Not just a compelling personal memoir, this book holds lessons for all of us.

AS A WOMAN

WHAT I LEARNED ABOUT POWER, SEX, AND THE PATRIARCHY AFTER I TRANSITIONED

A transgender woman chronicles her difficult journey from "alpha male" and evangelical leader to life in the body that feels most natural to her.

Paula was born Paul in West Virginia, raised to follow in the footsteps of an evangelical pastor father. Paul went to Bible college and became a pastor, "guaranteeing a life of cognitive dissonance." Though he "did not dislike being a boy…from as early as I can remember, in my heart I longed to be a girl." He married and was ordained into the Christian ministry, raising three children. Then, by transitioning from Paul to Paula, Williams "exploded the family narrative and shocked a whole denomination." After transition, she lost employment, lots of money, most friends, and the privilege routinely accorded White men. Today, the author is a pastor and pastoral counselor in Boulder County, Colorado, as well as an activist for gender and LGBTQ+ equity. She has broken free from evangelism to "embrace a more generous expression of the Christian faith,” and consequently, the fundamentalist church has rejected her. Nonetheless, the author continues to describe her journey in religious terms, seeing her transition and life experience as a "sacred and holy adventure." As she notes, “healthy spirituality can be a solution to the damage done by bad religion.” However, the author has also discovered that living as a strong female is not as easy as living as an alpha male, as many of the same traits (confidence, decisiveness) are perceived differently according to gender. More often than not, men are judged by their content, women by their looks. Delivering lectures, progressive sermons, and TED Talks, Williams describes "the surprises of living as a woman, and particularly the shock of losing my male privilege.” After her own transition, Williams calls for even broader societal change around gender and sexuality.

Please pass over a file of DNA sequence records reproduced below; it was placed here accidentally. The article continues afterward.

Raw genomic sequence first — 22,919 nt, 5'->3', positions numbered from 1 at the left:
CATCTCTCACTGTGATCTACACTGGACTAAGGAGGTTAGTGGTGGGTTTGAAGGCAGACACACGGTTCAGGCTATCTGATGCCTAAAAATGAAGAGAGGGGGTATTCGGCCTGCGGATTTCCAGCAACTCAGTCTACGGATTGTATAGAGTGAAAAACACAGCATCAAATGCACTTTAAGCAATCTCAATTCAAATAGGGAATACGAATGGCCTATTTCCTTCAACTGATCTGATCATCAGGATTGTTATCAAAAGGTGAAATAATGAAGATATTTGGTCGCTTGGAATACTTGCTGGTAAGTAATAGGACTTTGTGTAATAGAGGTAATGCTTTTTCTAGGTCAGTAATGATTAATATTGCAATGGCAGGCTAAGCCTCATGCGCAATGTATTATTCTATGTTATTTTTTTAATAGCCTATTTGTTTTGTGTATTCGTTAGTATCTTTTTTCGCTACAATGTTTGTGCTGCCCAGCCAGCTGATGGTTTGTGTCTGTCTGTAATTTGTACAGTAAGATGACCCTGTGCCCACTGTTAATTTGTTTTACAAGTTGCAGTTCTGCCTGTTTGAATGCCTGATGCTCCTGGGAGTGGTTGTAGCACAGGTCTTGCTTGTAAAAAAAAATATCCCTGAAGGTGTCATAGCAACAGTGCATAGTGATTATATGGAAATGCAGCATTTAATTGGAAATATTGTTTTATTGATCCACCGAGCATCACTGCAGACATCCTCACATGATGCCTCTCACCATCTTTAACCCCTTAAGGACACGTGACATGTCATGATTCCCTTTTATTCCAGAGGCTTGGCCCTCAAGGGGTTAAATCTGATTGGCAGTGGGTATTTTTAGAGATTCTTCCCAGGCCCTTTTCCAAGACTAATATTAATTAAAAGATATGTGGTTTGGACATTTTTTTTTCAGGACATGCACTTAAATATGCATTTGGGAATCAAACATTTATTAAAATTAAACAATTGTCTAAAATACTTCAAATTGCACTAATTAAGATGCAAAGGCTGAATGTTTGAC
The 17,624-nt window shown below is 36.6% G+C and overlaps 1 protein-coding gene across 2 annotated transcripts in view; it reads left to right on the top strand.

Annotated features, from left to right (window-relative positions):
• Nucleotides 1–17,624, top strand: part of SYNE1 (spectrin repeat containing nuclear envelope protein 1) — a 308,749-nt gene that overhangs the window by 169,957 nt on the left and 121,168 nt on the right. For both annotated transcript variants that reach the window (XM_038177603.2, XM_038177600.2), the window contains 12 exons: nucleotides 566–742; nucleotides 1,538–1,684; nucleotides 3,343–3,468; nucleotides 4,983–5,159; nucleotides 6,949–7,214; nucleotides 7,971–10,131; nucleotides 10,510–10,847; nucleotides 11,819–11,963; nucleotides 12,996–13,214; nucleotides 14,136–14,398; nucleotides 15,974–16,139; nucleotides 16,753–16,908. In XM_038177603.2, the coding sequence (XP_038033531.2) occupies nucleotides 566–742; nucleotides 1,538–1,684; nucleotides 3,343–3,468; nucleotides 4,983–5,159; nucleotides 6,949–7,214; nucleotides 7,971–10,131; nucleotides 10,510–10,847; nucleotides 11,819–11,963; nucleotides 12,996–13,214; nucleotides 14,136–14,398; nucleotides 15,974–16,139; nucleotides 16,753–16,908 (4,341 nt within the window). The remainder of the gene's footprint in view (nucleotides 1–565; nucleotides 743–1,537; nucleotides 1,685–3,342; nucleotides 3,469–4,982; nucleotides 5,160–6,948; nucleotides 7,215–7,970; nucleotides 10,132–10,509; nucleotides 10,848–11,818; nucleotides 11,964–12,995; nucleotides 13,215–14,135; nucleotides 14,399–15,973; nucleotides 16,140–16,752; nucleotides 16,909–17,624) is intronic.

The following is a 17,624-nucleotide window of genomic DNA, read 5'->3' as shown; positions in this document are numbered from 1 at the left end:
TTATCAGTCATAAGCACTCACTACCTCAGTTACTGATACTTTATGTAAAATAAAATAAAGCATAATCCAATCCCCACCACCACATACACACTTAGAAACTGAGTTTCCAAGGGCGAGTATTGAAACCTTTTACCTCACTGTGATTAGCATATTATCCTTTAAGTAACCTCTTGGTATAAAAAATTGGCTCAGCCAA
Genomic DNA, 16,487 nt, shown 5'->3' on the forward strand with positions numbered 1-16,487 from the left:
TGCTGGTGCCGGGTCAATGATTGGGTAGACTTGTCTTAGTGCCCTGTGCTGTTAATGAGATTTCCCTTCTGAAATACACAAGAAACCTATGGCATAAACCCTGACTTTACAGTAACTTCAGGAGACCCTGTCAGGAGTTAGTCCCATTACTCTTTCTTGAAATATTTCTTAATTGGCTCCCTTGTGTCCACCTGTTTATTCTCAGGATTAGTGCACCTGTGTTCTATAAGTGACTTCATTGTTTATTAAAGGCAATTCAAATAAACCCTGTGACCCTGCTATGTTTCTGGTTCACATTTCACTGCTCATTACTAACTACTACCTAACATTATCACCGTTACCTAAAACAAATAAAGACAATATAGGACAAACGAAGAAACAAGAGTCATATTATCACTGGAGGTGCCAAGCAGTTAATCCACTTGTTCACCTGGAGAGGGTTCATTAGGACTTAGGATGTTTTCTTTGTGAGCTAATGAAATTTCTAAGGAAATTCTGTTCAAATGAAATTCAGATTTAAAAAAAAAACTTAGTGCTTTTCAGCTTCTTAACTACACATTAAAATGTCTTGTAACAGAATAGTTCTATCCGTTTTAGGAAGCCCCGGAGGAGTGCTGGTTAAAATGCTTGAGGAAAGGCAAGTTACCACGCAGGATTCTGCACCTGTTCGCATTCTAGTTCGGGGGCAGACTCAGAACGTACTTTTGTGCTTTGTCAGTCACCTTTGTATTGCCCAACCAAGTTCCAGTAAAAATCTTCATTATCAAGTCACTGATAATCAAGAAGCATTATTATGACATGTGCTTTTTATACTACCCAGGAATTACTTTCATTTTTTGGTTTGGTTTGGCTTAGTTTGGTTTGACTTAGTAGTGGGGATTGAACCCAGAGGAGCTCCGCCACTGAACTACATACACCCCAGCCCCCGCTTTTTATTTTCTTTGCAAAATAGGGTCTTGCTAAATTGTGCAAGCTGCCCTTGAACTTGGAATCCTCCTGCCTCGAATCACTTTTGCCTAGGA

Not just a compelling personal memoir, this book holds lessons for all of us.

Pub Date: June 1, 2021

ISBN: 978-1-982153-34-2

Page Count: 288

Publisher: Atria

Review Posted Online: April 13, 2021

Kirkus Reviews Issue: May 1, 2021

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A conversational, pleasurable look into McConaughey’s life and thought.

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GREENLIGHTS

All right, all right, all right: The affable, laconic actor delivers a combination of memoir and self-help book.

“This is an approach book,” writes McConaughey, adding that it contains “philosophies that can be objectively understood, and if you choose, subjectively adopted, by either changing your reality, or changing how you see it. This is a playbook, based on adventures in my life.” Some of those philosophies come in the form of apothegms: “When you can design your own weather, blow in the breeze”; “Simplify, focus, conserve to liberate.” Others come in the form of sometimes rambling stories that never take the shortest route from point A to point B, as when he recounts a dream-spurred, challenging visit to the Malian musician Ali Farka Touré, who offered a significant lesson in how disagreement can be expressed politely and without rancor. Fans of McConaughey will enjoy his memories—which line up squarely with other accounts in Melissa Maerz’s recent oral history, Alright, Alright, Alright—of his debut in Richard Linklater’s Dazed and Confused, to which he contributed not just that signature phrase, but also a kind of too-cool-for-school hipness that dissolves a bit upon realizing that he’s an older guy on the prowl for teenage girls. McConaughey’s prep to settle into the role of Wooderson involved inhabiting the mind of a dude who digs cars, rock ’n’ roll, and “chicks,” and he ran with it, reminding readers that the film originally had only three scripted scenes for his character. The lesson: “Do one thing well, then another. Once, then once more.” It’s clear that the author is a thoughtful man, even an intellectual of sorts, though without the earnestness of Ethan Hawke or James Franco. Though some of the sentiments are greeting card–ish, this book is entertaining and full of good lessons.